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Toronto City Council to Rethink Plastic Bag Fee

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Toronto Mayor Objects to Five-Cent Plastic Bag Fee | Plastic Bag Ban Report
TORONTO, Ontario, Canada, May 17, 2012 (ENS) – Toronto Mayor Rob Ford and his Executive Committee have voted to trash the city’s five-cent plastic bag fee effective July 1.

Following the 6-1 vote on Monday, the full Toronto City Council will consider next month whether or not to rescind the fee bylaw introduced by former mayor David Miller three years ago.

“I just asked the councilors to listen to their constituents; listen to the taxpayers and let’s do away with it,” Ford told reporters after the Executive Committee vote.

To reduce the volume of plastic bags and encourage people to shop with reusable bags, Toronto stores are now required to charge a minimum of five cents per plastic bag requested by customers at checkout.

Since the campaign that brought him into office in 2010, Mayor Ford has objected to the plastic bag fee, claiming it inconveniences consumers and unfairly benefits retailers.

Many retailers have extended the plastic bag fee across the province of Ontario and across Canada. Industry representatives say their members are likely to continue charging for plastic bags even if the Toronto bylaw is rescinded.

Plastic Bag Fee A Success
Mayor Ford says the fee has served its environmental purpose because it has changed consumer habits.

Pointing to the fact that single-use plastic bag use has dropped by 53 percent since the fee was imposed in June 2009, the mayor wants to declare the fee a success and lift it.

The mayor says many Toronto residents view the bag fee as a tax imposed by the city, although none of the money raised goes into the city’s treasury.

Among this segment of the population the nickel charge is unpopular.

Sally Potter of the Canadian Taxpayers Federation objects that Toronto shoppers pay four taxes on single-use plastic bags – garbage fees, the fees that retailers pay to Stewardship Ontario, and the federal-provincial Harmonized Sales Tax, as well as the five-cent user fee.

But there is another segment of the Toronto population that wants the city to retain the fee.

Councilor Michelle Berardinetti, the only member of the Executive Committee to vote against lifting the fee, represents this group.

Berardinetti has been trying to persuade retailers to donate part of the bag fee to the city’s tree canopy programs. Toronto has than four million trees on public lands and six million more on private property.

On February 13, the issue again took center stage when the Executive Committee voted against a motion brought by Councilor Paul Ainslie to scrap the plastic bag fee bylaw entirely.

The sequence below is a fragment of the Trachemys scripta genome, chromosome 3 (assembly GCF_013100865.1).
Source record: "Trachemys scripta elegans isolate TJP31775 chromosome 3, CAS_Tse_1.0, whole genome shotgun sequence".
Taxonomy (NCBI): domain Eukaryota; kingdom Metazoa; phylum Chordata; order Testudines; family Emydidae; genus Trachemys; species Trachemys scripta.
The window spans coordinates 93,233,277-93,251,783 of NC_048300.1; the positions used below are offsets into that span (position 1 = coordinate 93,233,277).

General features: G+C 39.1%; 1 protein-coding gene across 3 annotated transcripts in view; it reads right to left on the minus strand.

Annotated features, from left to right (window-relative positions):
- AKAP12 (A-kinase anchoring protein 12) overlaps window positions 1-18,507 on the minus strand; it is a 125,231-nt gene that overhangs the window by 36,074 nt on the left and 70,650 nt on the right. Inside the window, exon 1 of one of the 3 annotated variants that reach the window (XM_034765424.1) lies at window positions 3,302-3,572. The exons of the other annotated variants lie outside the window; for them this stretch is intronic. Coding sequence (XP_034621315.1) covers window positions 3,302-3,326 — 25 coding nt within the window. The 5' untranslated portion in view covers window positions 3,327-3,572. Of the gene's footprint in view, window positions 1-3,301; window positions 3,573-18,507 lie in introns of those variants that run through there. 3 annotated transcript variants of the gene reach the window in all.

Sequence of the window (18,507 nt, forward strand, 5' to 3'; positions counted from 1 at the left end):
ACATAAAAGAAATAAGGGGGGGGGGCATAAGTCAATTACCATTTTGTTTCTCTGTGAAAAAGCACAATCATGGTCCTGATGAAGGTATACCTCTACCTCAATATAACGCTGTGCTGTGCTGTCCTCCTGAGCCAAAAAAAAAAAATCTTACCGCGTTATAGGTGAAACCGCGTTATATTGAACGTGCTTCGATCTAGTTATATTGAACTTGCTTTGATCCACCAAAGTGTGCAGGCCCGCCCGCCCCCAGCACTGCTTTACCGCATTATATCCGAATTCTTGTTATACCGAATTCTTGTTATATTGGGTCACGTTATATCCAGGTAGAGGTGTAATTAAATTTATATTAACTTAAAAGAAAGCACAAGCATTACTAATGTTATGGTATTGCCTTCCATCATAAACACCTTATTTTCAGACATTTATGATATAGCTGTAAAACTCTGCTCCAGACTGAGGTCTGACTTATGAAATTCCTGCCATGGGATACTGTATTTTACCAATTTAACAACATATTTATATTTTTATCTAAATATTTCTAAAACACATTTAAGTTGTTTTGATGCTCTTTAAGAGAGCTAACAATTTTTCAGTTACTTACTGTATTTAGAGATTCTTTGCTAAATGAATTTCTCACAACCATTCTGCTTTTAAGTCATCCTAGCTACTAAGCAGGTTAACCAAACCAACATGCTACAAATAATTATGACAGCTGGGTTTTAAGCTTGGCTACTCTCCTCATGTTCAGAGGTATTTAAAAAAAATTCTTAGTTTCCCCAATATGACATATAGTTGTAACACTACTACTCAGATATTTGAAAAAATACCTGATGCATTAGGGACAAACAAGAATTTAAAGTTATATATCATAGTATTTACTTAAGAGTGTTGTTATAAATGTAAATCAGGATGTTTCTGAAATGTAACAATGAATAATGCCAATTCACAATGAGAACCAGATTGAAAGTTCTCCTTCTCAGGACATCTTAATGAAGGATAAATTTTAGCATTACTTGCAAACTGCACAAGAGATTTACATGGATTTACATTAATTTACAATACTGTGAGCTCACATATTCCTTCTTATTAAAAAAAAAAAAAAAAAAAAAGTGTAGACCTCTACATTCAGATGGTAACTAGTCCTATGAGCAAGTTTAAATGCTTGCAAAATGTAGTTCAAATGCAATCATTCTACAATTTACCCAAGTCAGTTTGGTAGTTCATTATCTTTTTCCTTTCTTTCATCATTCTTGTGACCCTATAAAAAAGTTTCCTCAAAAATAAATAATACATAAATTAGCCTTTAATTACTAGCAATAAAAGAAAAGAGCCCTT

Instead, the Executive Committee voted to consider Berardinetti’s motion to give stores a tax receipt if they donate collected bag fees to urban forest enhancement.

When the full City Council takes up the matter at their June 6-7 meeting, Mayor Ford may not prevail in his attempt to scrap the fee.

Most Councilors in Favor of Fee
A survey of city councilors conducted by the “Toronto Sun” newspaper in December that found just over half of council, 23 councillors, are in favor of retaining the bag fee.

Emily Alfred, waste campaigner with the nonprofit Toronto Environmental Alliance, says that although the umbrella group initially wanted a plastic bag ban, they are pleased with the success of the bag fee program. “It’s a great way to get people to reduce disposable packaging,” she said.

In addition, a grassroots petition posted on the website Care2′s petition site urges the Toronto City Council to keep the fee and direct the money collected towards protecting and expanding Toronto’s tree cover.

“Removing the charge will not solve this issue!” the petition states. “It will only encourage the use of more plastic bags, with huge environmental consequences both locally through their disposal and globally through the continued use of petroleum products.”

Copyright Environment News Service (ENS) 2012. All rights reserved.

Cover photo: Toronto City Hall at Night. Author: Benson Kua.  This file is licensed under the Creative Commons Attribution-Share Alike 2.0 Generic license.   http://en.wikipedia.org/wiki/File:Toronto_City_Hall_night_view.jpg

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Plastic Bag Ban Report (PBBR) is published by Ted Duboise and reports news about plastic bag bans across the U.S. and around the globe. Founded January 6, 2010, PBBR is now the #1 resource for plastic bag bans. PBBR is a library of over 400 articles and plastic bag legislation. To learn more, click Plastic Bag Ban Report

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